During the Second World War, more than eighty people in hiding hid in the Soerelse forrest. The place offered refuge to more than 80 people, including British airman and Jews. To keep their accommodation secret, the refugees had built nine well-camouflaged and partly underground huts. The Hidden Village, near the town of Vierhouten on the Veluwe, was founded in the spring of 1943 and was in use until the fatal Sunday in October 1944.
"Actually we have experienced the war twice", the two older hikers say at one of the huts. The war is indelibly etched in their memories. They come from the village of Rhenen and - just like us - are curious about the secret village. "At the beginning of the war, there was heavy fighting in our area and much broke. At the end of the war, another heavy battle was fought in our area." The woman's parental home has been bombed. "But luckily I am still alive", laughs the vital woman.
The original Hidden Village no longer exists. However, three recreated huts can be visited and give an idea of how the huts looked like. And how oppressive it must have been to live here with so many people.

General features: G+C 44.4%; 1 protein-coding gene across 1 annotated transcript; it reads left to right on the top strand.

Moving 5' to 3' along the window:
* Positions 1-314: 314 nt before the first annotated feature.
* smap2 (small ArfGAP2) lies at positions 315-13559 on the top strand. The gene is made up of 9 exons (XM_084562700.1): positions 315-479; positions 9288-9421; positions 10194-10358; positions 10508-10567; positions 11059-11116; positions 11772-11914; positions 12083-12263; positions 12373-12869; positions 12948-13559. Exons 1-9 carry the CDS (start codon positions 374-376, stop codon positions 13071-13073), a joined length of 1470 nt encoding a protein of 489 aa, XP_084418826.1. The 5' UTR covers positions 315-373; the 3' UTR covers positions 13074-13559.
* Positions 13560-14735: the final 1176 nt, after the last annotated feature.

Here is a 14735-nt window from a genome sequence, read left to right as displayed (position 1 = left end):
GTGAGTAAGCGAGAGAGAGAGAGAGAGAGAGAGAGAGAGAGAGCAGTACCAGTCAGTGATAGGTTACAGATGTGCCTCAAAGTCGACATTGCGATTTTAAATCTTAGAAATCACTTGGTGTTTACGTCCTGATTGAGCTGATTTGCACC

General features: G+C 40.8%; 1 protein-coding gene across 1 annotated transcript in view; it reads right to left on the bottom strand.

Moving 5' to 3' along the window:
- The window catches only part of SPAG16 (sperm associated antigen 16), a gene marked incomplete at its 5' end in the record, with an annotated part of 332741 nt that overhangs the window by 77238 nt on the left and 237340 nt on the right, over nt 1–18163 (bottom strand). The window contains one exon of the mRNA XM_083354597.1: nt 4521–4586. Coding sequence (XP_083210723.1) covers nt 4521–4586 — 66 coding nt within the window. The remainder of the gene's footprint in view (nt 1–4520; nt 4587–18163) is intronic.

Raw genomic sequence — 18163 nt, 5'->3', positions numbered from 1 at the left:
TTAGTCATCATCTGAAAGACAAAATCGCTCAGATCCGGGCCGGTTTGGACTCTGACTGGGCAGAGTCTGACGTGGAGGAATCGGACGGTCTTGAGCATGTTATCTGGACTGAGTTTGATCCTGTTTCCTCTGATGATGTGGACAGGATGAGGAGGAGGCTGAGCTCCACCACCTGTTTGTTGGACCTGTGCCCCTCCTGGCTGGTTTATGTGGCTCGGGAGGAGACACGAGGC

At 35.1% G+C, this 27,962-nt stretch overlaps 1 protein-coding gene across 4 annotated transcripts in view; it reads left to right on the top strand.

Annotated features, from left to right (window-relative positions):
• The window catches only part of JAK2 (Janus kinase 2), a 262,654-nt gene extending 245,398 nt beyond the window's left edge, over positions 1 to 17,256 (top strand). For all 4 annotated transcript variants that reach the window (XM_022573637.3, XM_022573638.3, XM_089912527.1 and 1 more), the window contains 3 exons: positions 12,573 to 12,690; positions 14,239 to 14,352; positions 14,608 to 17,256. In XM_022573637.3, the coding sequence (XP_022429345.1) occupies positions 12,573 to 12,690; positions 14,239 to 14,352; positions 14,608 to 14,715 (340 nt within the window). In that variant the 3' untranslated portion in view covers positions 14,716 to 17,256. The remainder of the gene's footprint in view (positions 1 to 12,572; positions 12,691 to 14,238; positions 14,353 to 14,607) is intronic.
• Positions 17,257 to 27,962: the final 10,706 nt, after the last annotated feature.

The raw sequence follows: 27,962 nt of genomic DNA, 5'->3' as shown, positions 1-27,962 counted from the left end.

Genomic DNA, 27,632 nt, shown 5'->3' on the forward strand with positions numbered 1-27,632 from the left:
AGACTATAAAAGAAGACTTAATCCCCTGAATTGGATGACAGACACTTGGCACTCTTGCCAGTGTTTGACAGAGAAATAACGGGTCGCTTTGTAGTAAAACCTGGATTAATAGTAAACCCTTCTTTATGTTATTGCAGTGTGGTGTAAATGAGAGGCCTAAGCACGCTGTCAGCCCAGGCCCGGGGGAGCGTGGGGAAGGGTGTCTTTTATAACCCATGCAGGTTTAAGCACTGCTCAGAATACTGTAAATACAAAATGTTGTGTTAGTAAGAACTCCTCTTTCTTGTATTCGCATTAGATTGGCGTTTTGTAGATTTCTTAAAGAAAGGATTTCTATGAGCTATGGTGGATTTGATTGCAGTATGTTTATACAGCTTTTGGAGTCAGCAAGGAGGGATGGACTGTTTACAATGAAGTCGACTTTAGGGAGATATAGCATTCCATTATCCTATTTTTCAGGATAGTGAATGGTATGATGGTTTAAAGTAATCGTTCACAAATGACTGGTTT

You also get a picture of the camouflage. Apart from the entrance, the huts are completely immersed in the forest. At the time, all walkways were carefully planted and the forest was much denser.
Stories from the war always impress me. When I see my 2 young children laughing and running around on a beautiful summer day, I wonder how it was here during the war in winter? Cold. Wet. Always have to be quiet to not to betray the group. Boredom, hunger and the ever-present fear of being discovered. But also everyday things like housekeeping or a birthday. How strong and courageous you must be to survive here. But also risking your own life as a villager to provide help. If you start thinking about these things, this place impresses me even more.